The kitchen restoration has been the most extensive. The flooring and joists were removed due to termite damage. The foundation beams were replaced as well. The picture above was our first look at the kitchen. The window to the left you see in this picture actually looked into the mudroom so Charlie closed it in and gave me recessed shelving in that space to display pictures and knick knacks. We relocated the sink to the space just below the new recessed shelving so that we could install a second window on the south side of the kitchen. Adding the window gave us a beautiful view into the back yard. The picture above and to the right is of Charlie and our oldest, Chris, after gutting the kitchen down to the dirt!
The picture above is a good look at the state of the kitchen for the longest time! I cooked Thanksgiving dinner with just the stove, the workbench, and a utility sink that Charlie is thinking about installing in this picture.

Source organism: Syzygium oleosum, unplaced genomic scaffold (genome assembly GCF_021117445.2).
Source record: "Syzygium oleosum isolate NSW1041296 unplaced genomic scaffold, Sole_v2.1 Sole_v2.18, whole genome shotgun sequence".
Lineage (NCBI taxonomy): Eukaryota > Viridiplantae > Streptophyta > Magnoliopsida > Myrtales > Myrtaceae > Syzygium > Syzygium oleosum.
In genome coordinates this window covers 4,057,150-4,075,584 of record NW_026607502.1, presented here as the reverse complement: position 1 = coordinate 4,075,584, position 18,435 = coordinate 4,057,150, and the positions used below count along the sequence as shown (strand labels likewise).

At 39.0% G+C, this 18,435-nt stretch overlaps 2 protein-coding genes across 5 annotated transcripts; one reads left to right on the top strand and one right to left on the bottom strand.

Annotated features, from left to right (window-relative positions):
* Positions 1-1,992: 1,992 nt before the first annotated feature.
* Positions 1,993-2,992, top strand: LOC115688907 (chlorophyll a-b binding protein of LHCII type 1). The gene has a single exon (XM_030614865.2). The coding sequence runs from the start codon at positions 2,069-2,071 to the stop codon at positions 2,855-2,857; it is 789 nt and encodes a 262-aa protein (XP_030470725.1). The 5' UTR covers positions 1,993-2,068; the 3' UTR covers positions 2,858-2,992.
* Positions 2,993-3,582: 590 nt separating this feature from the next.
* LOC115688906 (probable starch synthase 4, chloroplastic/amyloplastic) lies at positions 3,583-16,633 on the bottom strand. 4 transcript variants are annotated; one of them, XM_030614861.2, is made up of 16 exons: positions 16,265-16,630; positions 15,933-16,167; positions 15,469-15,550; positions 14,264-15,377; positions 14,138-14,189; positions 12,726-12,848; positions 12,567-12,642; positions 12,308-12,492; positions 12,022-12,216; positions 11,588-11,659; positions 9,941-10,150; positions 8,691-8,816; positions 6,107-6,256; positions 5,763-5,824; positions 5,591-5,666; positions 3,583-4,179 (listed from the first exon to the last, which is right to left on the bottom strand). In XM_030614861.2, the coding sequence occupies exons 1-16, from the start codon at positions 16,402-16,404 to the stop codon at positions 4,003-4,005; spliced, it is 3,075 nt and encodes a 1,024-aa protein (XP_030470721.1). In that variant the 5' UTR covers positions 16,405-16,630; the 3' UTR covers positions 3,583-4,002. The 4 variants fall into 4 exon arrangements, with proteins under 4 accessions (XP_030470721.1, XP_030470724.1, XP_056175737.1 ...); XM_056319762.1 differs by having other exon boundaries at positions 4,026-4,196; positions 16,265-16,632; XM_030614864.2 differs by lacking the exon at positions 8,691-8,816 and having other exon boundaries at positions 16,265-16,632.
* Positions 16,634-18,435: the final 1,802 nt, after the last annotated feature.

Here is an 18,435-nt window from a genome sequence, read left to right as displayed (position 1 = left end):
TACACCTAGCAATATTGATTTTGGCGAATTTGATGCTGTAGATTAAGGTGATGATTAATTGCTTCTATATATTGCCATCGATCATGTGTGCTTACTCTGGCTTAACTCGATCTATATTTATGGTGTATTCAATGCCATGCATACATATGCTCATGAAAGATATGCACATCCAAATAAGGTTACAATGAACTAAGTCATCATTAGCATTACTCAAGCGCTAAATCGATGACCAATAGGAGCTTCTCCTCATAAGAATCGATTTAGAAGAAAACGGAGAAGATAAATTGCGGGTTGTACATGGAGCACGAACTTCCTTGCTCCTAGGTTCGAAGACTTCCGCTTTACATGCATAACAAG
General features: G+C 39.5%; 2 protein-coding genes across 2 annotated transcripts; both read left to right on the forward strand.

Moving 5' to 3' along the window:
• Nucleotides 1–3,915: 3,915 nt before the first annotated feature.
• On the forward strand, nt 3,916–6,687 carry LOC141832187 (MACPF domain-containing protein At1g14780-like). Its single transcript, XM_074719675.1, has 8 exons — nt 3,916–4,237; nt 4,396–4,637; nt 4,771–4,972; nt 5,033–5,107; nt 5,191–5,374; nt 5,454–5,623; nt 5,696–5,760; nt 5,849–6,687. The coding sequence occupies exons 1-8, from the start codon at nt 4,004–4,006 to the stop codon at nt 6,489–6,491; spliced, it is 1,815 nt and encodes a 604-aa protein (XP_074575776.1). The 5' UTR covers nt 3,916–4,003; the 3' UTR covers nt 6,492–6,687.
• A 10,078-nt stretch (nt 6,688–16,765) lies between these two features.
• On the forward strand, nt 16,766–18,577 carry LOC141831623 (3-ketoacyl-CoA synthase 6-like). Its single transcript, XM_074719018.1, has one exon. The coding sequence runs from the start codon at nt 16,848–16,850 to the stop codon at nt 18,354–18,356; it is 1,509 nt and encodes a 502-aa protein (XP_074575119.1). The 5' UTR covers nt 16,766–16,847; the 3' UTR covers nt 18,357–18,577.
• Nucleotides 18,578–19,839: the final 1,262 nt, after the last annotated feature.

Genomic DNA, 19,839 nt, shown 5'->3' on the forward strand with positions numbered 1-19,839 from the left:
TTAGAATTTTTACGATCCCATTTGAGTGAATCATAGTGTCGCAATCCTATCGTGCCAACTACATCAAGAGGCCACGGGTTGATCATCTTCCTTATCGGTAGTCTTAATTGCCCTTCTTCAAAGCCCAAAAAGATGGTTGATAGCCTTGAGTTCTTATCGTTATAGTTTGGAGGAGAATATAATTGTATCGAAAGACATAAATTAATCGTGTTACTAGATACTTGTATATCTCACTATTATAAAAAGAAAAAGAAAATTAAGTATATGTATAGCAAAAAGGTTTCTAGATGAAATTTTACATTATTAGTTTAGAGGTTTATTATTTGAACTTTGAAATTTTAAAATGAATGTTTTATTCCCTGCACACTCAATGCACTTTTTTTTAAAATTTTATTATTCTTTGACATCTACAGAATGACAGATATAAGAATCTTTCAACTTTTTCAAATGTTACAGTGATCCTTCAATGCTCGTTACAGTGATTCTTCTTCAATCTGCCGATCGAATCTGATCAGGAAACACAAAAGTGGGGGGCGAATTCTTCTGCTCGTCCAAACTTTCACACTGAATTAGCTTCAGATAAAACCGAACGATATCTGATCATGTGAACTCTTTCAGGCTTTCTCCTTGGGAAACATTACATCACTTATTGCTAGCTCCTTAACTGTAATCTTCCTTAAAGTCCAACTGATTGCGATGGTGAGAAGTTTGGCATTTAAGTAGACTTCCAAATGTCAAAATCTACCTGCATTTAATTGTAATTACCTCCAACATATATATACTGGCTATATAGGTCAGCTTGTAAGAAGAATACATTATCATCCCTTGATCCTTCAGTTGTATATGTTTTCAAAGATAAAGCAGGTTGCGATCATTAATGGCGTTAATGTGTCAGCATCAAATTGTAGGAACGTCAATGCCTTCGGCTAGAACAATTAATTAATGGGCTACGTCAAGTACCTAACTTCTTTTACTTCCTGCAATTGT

The insulation was probably one of the easiest elements of the kitchen restoration.
Charlie installed the insulation board in the ceiling to help with the transfer of hot and cold through the metal roof on the kitchen.
The cabinet installation was a truly welcome event!
Charlie began the last large element of the kitchen restoration---the installation of the bead board this summer (2016). He will paint the bead board white and then install a piece of decorative molding just below the one beam that you can see that runs along the top perimeter of the kitchen.
This is a look at the installation of the subflooring.
The wallboard installation went fairly easily since Charlie has a ton of experience with it.
The wall boarding of the ceiling was not so easy and NO ONE looked forward to getting it done. We wanted to keep the beams exposed in the kitchen but the Department of Historic Resources refused it since there is no evidence that the beams were ever exposed in the history of the house.
The soapstone was the only luxury we splurged on in the kitchen. We love the durability of them and love that they came from a quarry in Virginia!